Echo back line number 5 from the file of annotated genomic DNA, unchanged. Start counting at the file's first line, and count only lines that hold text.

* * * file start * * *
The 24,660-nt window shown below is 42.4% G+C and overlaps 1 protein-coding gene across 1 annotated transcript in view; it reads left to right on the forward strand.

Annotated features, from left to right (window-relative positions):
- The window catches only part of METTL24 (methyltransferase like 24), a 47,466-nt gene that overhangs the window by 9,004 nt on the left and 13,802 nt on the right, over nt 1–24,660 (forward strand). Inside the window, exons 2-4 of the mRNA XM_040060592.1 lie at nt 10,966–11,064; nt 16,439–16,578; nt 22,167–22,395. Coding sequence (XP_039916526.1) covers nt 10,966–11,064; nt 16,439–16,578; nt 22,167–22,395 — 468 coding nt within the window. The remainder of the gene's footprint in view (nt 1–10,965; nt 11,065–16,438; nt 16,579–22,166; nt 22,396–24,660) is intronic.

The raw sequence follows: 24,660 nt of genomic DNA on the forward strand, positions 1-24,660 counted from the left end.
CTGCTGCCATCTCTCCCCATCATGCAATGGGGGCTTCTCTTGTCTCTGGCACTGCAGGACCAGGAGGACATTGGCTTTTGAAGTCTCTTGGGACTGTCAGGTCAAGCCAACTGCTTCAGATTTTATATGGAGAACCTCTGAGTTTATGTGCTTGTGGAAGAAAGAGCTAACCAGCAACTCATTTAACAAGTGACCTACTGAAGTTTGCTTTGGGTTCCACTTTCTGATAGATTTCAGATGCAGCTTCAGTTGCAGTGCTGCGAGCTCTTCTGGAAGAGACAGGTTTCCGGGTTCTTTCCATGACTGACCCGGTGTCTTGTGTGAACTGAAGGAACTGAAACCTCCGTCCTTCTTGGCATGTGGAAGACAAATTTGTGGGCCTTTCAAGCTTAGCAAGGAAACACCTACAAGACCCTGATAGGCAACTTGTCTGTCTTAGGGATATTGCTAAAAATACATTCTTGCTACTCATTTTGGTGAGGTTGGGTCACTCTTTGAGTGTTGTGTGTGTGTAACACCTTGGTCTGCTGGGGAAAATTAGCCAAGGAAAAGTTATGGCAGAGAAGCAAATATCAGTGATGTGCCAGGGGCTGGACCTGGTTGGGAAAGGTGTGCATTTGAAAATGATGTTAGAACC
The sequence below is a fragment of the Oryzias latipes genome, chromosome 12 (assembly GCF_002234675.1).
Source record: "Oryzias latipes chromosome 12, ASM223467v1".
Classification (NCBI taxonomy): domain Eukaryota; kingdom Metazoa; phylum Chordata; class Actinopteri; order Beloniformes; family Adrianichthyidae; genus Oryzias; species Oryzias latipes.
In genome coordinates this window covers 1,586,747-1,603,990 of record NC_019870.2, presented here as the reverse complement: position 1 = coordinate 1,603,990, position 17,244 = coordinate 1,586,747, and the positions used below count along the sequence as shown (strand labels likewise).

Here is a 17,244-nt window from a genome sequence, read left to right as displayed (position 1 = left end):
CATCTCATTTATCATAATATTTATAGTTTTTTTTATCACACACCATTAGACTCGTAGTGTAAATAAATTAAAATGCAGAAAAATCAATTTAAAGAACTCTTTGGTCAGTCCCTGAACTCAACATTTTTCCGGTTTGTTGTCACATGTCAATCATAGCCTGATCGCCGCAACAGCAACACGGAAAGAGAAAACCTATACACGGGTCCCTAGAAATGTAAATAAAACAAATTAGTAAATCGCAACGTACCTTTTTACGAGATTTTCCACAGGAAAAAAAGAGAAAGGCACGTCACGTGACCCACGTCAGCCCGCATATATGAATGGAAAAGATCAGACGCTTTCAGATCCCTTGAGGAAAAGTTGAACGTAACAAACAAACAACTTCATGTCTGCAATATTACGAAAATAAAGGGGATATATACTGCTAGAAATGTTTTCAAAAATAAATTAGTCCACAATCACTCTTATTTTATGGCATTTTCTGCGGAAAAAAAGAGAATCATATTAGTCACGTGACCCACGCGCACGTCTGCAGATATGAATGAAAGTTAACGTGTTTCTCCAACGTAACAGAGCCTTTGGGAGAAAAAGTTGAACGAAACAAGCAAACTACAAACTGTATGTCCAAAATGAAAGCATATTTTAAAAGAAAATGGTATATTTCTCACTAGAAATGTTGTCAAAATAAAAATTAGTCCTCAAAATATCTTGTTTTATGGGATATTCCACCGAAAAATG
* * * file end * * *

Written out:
CTGCTGCCATCTCTCCCCATCATGCAATGGGGGCTTCTCTTGTCTCTGGCACTGCAGGACCAGGAGGACATTGGCTTTTGAAGTCTCTTGGGACTGTCAGGTCAAGCCAACTGCTTCAGATTTTATATGGAGAACCTCTGAGTTTATGTGCTTGTGGAAGAAAGAGCTAACCAGCAACTCATTTAACAAGTGACCTACTGAAGTTTGCTTTGGGTTCCACTTTCTGATAGATTTCAGATGCAGCTTCAGTTGCAGTGCTGCGAGCTCTTCTGGAAGAGACAGGTTTCCGGGTTCTTTCCATGACTGACCCGGTGTCTTGTGTGAACTGAAGGAACTGAAACCTCCGTCCTTCTTGGCATGTGGAAGACAAATTTGTGGGCCTTTCAAGCTTAGCAAGGAAACACCTACAAGACCCTGATAGGCAACTTGTCTGTCTTAGGGATATTGCTAAAAATACATTCTTGCTACTCATTTTGGTGAGGTTGGGTCACTCTTTGAGTGTTGTGTGTGTGTAACACCTTGGTCTGCTGGGGAAAATTAGCCAAGGAAAAGTTATGGCAGAGAAGCAAATATCAGTGATGTGCCAGGGGCTGGACCTGGTTGGGAAAGGTGTGCATTTGAAAATGATGTTAGAACC